It is possible to do some level of variable-rate control with a laptop or even a palmtop device. If someone only wishes to do output control of chemical, or fertilizer, or seeding rate, they can do this with some application machinery and a laptop or palmtop. I will give one example, but please understand that I do not pretend to be aware of all current products on the market and so will not attempt to list all of the systems that might be able to do similar function.
If I wanted to control variable rate of a herbicide across my CRP field, I would require several things:
First, my system must know where it is. Differentially corrected GPS will do this part.
Second, I must have a plan. This is in the form of an electronic map. This may be addressed by the software I purchase to run on the portable computer. It might also be possible to generate a map on my desktop mapping software that can be loaded onto the portable computer in a compatible format.

For a summary of software products ready to use with handheld or laptop computers, go to http://farmindustrynews.com/mag/farming_farming_field_records/ .

Third, I must have a computer and software combination that can accept the map, accept the GPS signal, make the current output decision, and communicate that output to an application machine.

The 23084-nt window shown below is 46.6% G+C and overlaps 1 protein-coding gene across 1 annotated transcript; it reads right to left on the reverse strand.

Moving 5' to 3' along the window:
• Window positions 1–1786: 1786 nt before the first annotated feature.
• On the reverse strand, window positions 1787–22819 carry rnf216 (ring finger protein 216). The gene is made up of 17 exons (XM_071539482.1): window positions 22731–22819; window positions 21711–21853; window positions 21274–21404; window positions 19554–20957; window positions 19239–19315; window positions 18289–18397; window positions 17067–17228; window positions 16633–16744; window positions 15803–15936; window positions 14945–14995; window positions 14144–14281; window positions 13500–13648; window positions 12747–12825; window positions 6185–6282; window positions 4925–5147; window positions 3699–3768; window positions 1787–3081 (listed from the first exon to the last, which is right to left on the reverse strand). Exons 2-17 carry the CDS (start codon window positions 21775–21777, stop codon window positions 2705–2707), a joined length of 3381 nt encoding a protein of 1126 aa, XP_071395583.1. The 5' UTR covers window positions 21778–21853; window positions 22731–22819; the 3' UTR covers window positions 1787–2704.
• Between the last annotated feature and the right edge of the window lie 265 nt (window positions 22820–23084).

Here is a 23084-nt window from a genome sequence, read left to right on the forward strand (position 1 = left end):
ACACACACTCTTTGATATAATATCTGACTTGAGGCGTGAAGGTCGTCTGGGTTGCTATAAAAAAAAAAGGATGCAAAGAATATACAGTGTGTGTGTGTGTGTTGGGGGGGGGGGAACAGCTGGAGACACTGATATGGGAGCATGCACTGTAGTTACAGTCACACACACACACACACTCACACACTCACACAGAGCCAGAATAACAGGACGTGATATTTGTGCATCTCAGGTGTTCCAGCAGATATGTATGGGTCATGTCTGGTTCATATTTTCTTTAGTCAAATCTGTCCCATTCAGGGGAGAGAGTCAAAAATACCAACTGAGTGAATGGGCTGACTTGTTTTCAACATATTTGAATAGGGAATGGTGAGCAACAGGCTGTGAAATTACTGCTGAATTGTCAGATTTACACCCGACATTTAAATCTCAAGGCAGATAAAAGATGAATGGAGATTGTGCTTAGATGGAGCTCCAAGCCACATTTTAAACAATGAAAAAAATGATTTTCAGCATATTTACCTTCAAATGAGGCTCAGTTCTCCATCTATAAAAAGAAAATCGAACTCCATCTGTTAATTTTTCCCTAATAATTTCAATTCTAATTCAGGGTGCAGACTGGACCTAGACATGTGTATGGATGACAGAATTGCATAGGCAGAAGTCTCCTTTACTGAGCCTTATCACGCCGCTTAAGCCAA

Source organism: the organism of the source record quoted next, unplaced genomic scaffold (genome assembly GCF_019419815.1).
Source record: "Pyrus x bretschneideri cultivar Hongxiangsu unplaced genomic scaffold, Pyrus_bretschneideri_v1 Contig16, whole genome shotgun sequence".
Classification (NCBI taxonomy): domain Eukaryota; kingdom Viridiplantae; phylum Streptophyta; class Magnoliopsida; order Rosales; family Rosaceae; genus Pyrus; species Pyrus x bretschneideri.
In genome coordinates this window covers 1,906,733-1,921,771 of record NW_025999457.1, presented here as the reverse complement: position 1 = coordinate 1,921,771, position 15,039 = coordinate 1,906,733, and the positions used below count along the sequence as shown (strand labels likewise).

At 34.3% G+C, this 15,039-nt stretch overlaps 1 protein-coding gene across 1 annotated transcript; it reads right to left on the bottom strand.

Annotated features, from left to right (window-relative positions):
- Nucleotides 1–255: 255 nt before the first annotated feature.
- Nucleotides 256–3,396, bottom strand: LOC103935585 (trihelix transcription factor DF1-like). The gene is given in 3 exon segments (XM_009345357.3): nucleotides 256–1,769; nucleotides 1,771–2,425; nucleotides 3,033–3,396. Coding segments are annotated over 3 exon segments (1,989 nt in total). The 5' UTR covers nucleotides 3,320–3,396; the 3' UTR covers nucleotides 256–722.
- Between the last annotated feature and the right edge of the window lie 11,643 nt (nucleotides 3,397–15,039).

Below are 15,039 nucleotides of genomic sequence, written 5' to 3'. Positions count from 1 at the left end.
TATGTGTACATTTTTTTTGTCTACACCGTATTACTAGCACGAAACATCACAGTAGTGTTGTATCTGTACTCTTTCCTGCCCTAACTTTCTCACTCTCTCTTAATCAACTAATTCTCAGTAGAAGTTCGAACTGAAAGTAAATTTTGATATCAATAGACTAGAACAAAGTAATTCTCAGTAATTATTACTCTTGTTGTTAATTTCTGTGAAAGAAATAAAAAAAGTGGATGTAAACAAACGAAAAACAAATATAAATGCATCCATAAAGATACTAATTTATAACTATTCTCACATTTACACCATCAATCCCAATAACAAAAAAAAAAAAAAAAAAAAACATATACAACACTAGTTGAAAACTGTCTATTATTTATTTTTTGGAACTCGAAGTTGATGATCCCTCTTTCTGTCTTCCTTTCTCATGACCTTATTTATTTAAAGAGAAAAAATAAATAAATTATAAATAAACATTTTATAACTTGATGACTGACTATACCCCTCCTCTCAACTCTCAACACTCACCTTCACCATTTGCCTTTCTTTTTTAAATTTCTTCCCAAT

Last, I must have an application device that will accept the output command from the portable computer.
Here's one example. Note that there is undoubtedly other software and hardware that could also do this:
I am familiar with software called Field Rover II. This is a program developed by Farm Works
( www.farmworks.com) that has utility for GPS-based scouting, and has a variable-rate add-on capability. I use this for teaching with backpack GPS receivers and palmtop computers.
Let us assume that the desktop portion of the program can help generate the desired application map. (This I have not had reason to do, but believe to be possible.) That map is then loaded onto the palmtop device. The palmtop is connected through an RS 232 serial connection to the GPS receiver to obtain input location coordinates from that device, while the transmit wire of the RS 232 serial connection must be connected to the RS 232 input of the chemical application system. I will use a Raven system in this example.
Many of Raven's application controllers now accept dynamic application rate inputs through RS 232. So, once in the field the palmtop computer (or laptop) will monitor its position and send a command for the current rate to the Raven controller, which will set its current rate to the command.